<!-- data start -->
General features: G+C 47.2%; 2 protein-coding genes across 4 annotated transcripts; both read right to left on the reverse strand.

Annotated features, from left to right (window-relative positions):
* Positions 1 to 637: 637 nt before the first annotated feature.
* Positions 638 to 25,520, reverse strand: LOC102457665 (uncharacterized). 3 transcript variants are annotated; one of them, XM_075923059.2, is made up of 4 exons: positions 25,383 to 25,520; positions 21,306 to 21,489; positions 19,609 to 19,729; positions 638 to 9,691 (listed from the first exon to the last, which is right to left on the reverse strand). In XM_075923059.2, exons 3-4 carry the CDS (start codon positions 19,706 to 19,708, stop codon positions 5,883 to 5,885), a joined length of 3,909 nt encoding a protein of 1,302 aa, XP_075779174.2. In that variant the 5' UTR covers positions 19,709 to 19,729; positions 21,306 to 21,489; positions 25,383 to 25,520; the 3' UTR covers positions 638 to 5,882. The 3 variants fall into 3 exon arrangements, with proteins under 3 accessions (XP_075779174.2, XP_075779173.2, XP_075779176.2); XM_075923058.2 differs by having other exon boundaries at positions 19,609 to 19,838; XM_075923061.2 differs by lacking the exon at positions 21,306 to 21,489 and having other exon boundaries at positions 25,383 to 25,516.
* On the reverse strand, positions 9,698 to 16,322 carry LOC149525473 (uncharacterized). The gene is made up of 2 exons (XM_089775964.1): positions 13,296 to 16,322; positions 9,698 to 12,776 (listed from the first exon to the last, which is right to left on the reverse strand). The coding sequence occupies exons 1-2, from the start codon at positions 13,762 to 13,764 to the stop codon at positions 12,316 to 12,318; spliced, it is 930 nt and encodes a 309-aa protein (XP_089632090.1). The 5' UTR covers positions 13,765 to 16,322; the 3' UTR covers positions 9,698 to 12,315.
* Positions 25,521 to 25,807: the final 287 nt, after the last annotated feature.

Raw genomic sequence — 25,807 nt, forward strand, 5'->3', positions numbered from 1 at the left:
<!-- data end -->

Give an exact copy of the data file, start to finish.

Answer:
General features: G+C 47.2%; 2 protein-coding genes across 4 annotated transcripts; both read right to left on the reverse strand.

Annotated features, from left to right (window-relative positions):
* Positions 1 to 637: 637 nt before the first annotated feature.
* Positions 638 to 25,520, reverse strand: LOC102457665 (uncharacterized). 3 transcript variants are annotated; one of them, XM_075923059.2, is made up of 4 exons: positions 25,383 to 25,520; positions 21,306 to 21,489; positions 19,609 to 19,729; positions 638 to 9,691 (listed from the first exon to the last, which is right to left on the reverse strand). In XM_075923059.2, exons 3-4 carry the CDS (start codon positions 19,706 to 19,708, stop codon positions 5,883 to 5,885), a joined length of 3,909 nt encoding a protein of 1,302 aa, XP_075779174.2. In that variant the 5' UTR covers positions 19,709 to 19,729; positions 21,306 to 21,489; positions 25,383 to 25,520; the 3' UTR covers positions 638 to 5,882. The 3 variants fall into 3 exon arrangements, with proteins under 3 accessions (XP_075779174.2, XP_075779173.2, XP_075779176.2); XM_075923058.2 differs by having other exon boundaries at positions 19,609 to 19,838; XM_075923061.2 differs by lacking the exon at positions 21,306 to 21,489 and having other exon boundaries at positions 25,383 to 25,516.
* On the reverse strand, positions 9,698 to 16,322 carry LOC149525473 (uncharacterized). The gene is made up of 2 exons (XM_089775964.1): positions 13,296 to 16,322; positions 9,698 to 12,776 (listed from the first exon to the last, which is right to left on the reverse strand). The coding sequence occupies exons 1-2, from the start codon at positions 13,762 to 13,764 to the stop codon at positions 12,316 to 12,318; spliced, it is 930 nt and encodes a 309-aa protein (XP_089632090.1). The 5' UTR covers positions 13,765 to 16,322; the 3' UTR covers positions 9,698 to 12,315.
* Positions 25,521 to 25,807: the final 287 nt, after the last annotated feature.

Raw genomic sequence — 25,807 nt, forward strand, 5'->3', positions numbered from 1 at the left: